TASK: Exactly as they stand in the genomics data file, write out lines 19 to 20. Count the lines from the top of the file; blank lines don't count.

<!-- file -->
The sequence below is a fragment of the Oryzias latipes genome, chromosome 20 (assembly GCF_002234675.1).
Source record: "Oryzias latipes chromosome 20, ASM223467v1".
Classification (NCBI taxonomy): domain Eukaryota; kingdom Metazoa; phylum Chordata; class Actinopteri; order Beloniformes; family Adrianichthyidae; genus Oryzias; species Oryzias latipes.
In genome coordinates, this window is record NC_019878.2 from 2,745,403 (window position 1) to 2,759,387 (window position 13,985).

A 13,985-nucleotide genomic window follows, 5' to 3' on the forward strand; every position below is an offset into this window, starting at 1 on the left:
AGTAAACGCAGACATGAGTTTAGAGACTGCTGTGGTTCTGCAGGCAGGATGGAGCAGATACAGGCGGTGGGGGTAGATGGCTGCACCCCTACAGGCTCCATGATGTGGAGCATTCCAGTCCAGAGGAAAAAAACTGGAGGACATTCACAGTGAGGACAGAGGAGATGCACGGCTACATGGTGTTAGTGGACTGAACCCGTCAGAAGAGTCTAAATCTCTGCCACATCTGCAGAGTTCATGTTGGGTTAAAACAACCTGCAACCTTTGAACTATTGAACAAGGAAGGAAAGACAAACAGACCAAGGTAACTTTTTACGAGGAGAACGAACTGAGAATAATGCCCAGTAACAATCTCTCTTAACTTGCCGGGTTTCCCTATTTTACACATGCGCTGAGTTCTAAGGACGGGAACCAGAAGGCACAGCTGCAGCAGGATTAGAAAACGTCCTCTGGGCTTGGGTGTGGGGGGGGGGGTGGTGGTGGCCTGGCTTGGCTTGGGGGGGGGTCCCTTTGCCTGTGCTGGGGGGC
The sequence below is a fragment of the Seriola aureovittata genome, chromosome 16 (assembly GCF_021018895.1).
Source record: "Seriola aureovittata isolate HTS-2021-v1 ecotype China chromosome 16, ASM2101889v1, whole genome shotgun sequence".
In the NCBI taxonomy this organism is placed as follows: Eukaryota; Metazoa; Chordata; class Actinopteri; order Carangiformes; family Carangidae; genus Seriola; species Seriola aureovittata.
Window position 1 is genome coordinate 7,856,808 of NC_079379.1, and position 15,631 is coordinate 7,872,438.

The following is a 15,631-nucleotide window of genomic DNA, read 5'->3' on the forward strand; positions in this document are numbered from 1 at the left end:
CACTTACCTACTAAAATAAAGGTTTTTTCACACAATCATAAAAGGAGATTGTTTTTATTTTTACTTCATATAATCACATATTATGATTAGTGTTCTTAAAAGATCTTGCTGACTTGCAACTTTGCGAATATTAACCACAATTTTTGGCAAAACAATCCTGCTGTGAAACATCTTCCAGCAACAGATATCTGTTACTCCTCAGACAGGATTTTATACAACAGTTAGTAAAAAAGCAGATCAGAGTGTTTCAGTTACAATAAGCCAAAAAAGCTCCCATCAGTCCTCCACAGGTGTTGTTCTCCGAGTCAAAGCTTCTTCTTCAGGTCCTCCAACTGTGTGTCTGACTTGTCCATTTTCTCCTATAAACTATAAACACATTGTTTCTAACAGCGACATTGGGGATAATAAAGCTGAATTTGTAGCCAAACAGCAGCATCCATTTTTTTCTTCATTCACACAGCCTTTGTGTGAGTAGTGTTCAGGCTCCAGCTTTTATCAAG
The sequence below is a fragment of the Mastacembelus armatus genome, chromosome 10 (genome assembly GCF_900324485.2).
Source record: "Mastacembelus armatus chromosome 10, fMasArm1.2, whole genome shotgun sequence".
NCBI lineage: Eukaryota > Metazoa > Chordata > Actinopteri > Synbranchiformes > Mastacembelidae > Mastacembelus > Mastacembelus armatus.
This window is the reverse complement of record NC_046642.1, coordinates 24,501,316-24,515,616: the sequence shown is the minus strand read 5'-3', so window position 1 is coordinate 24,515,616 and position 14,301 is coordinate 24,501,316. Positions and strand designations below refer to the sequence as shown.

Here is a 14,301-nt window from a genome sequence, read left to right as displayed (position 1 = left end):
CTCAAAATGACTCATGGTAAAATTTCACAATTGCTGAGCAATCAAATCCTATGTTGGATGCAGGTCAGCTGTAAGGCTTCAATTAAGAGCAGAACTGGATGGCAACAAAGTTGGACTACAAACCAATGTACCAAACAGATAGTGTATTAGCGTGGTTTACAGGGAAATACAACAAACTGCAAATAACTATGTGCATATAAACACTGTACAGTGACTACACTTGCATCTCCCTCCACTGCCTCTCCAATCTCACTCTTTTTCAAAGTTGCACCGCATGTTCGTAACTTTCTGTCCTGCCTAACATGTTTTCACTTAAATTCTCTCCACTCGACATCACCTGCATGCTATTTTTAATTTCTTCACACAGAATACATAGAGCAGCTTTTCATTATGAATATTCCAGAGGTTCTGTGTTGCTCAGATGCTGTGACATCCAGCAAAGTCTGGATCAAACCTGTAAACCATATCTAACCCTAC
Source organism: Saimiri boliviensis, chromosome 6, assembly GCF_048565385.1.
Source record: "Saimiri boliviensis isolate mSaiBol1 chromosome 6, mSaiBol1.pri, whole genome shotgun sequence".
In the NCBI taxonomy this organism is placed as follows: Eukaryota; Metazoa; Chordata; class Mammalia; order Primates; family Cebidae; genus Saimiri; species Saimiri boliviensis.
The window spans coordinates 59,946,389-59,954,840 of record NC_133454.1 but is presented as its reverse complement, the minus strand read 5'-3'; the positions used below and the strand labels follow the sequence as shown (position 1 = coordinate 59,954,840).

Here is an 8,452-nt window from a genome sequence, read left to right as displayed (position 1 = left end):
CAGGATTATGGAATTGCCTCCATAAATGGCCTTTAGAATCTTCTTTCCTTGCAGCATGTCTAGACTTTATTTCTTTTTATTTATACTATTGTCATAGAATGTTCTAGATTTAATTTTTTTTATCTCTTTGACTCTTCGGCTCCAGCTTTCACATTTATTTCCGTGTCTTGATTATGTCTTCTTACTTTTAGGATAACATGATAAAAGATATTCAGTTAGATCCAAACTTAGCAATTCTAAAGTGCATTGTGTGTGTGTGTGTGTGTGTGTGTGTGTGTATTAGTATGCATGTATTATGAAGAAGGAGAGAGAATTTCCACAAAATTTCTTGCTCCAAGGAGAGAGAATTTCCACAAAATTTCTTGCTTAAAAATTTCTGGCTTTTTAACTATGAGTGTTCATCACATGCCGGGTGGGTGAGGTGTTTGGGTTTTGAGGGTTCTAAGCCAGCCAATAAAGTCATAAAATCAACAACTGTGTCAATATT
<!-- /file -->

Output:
Source organism: Saimiri boliviensis, chromosome 6, assembly GCF_048565385.1.
Source record: "Saimiri boliviensis isolate mSaiBol1 chromosome 6, mSaiBol1.pri, whole genome shotgun sequence".